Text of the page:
From start to finish, Christopher Nolan’s Dunkirk is a symphonic slice of cinematic heaven.
Focusing solely on the mass evacuation of 400,000 British Allied troops trapped on the beaches of Dunkirk during the second World War, Dunkirk flits between land, air, and water seamlessly. Nolan is less concerned with treating his characters as individual entities, as he creates a large-scale portrait of a group of men fighting for their lives. Dialogue is minimal – something rarely seen in today’s films, and this works fabulously in presenting to audiences a collective of men (and machines) who just want to find their way home. When one man moves, every other man within the frame moves with him, thereby imbuing scenes with a quality that comes close to being musical.
Speaking of musical, Hans Zimmer’s score often helps create an air of unsettling disquiet, heightening the sense of anxiety and precariousness the many troops face. There are moments, however, when the pounding drums and synth chords are decidedly overused. We know that death is around the corner, we don’t need an overly loud soundtrack continuously taking over scenes to remind us of this fact. This is just a minor complaint however, and never really comes close to ruining an otherwise superb film.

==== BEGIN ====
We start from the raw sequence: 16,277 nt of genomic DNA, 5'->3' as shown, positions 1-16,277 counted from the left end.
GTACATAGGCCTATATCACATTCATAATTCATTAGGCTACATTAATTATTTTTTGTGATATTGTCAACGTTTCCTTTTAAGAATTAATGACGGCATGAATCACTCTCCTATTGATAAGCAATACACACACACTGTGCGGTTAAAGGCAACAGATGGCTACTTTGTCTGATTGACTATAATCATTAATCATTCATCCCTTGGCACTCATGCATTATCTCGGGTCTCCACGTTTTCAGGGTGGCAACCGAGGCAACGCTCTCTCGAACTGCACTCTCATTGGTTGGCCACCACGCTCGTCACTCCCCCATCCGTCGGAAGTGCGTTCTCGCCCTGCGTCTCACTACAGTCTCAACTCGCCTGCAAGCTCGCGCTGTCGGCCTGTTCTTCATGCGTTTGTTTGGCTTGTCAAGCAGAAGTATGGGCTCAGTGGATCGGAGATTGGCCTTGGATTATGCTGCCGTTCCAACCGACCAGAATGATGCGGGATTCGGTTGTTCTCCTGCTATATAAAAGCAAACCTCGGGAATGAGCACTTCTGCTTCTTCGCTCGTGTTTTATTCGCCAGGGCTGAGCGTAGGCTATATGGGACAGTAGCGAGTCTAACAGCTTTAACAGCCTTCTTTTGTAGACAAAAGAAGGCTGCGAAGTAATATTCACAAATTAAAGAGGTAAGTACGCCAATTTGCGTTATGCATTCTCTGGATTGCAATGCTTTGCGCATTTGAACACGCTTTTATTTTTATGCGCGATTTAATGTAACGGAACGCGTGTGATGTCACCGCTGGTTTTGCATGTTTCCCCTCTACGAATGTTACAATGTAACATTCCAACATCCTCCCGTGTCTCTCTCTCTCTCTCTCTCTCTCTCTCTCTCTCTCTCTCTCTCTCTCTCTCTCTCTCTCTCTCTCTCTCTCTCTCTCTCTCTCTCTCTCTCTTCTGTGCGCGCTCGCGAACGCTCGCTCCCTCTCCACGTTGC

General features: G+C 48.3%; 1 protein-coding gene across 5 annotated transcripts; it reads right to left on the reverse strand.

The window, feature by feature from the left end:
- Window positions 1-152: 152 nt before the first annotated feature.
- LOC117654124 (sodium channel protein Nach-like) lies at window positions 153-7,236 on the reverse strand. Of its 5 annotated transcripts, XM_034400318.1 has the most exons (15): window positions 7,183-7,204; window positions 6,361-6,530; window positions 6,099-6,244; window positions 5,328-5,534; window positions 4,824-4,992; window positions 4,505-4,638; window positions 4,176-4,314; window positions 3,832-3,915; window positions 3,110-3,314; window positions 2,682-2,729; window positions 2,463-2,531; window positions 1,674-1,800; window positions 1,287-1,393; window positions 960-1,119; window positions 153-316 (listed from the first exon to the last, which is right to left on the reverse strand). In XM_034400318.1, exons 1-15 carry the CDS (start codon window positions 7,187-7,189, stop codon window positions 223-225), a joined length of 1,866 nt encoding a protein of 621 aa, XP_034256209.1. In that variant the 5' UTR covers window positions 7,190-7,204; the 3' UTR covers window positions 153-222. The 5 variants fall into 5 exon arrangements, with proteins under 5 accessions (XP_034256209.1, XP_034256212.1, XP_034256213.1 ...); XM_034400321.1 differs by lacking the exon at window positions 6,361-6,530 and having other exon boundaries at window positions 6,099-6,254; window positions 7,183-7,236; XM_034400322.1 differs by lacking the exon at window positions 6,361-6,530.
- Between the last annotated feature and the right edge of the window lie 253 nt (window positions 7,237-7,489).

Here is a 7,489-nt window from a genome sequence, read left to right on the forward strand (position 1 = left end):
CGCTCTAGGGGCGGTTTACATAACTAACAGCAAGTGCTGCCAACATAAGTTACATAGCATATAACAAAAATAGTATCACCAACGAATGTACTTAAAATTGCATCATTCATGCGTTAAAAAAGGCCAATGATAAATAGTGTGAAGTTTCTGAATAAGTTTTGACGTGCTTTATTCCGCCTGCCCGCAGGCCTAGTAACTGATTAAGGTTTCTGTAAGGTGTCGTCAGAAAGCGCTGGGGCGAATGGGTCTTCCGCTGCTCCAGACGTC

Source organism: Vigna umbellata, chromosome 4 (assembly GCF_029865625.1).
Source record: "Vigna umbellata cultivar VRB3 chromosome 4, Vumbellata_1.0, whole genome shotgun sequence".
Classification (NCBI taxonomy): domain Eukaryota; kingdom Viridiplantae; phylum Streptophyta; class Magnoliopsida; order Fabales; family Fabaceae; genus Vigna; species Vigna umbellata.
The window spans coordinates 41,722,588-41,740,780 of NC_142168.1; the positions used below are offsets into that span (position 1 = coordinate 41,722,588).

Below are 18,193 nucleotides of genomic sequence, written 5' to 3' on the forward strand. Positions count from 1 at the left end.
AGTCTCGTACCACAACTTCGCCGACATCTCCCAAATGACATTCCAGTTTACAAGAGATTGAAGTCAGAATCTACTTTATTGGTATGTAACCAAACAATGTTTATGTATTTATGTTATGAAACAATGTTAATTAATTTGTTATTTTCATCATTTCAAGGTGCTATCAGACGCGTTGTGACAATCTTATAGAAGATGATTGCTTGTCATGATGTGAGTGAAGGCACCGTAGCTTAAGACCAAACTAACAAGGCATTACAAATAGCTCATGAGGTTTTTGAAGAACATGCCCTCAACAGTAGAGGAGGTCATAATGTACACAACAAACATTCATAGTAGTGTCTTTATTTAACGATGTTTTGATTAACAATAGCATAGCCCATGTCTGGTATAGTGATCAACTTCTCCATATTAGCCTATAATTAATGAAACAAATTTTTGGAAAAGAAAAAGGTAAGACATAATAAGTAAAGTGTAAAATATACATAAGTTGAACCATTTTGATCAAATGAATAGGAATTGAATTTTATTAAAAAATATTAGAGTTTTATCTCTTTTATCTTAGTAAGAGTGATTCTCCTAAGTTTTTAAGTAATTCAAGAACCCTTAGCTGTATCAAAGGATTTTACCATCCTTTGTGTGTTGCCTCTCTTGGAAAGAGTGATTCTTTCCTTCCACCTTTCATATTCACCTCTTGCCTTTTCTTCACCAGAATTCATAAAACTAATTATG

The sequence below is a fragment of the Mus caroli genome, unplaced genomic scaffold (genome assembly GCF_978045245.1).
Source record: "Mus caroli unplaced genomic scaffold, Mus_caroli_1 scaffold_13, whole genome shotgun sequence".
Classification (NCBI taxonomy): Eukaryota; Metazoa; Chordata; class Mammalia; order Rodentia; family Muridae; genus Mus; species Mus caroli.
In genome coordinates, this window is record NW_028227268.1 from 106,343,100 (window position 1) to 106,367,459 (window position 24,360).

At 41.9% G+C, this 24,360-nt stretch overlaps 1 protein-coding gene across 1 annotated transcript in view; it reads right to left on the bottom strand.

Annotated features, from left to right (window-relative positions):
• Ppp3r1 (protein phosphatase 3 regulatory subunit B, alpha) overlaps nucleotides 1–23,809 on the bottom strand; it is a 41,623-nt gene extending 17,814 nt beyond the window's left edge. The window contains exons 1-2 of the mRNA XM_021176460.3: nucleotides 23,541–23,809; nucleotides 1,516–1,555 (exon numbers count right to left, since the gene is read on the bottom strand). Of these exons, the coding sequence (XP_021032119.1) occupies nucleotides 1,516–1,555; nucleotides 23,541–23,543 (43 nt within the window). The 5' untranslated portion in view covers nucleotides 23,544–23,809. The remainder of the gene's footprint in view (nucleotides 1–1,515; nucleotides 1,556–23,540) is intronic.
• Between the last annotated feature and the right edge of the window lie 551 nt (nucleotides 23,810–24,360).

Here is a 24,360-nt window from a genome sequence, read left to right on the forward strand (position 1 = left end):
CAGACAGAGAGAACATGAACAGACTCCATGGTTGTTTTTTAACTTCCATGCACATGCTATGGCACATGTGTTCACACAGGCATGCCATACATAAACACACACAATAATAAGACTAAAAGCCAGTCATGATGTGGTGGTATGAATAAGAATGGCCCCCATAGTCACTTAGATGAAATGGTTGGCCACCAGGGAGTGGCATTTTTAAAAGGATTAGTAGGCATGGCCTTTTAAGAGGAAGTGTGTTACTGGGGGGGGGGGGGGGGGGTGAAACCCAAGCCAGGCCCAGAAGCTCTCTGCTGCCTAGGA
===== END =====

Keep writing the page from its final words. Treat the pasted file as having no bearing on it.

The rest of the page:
When it comes to cinematographer Hoyte van Hoytema’s work, there are zero complaints. His camera work highlights the large-scale nature of the evacuation as equally as it traps us into frames squished with countless men, dead among the alive.
Fionn Whitehead and yes, even Harry Styles, are highly believable in their roles as soldiers, and Mark Rylance plays a civilian trying to sail his yacht towards Dunkirk in an effort to rescue people warmly and earnestly. His role may not have had the same impact under less capable hands. Tom Hardy, under a mask yet again, plays a fighter pilot blasting away German planes with all the determination of a million men.
At times, we may wish to know more about the many soldiers charging through our screens. While these men obviously played a large part in a significant moment of history, they were above all humans, with backstories extending beyond merely trying to stay alive. But at the end of the day, Nolan’s Dunkirk is a film about a society grasping for survival, and the way he sums this up visually is nothing short of sublime.
By the tradition, Christopher Nolan decided to use the real naval destroyers instead of CGI for sea battle sequences in this film. He also used cardboard cut-out props of soldiers and military vehicles placed in the far background of shots to create the illusion of a large army. At one point, there were 62 ships during filming, many of which were actual ‘Little Ships’ of Operation Dynamo.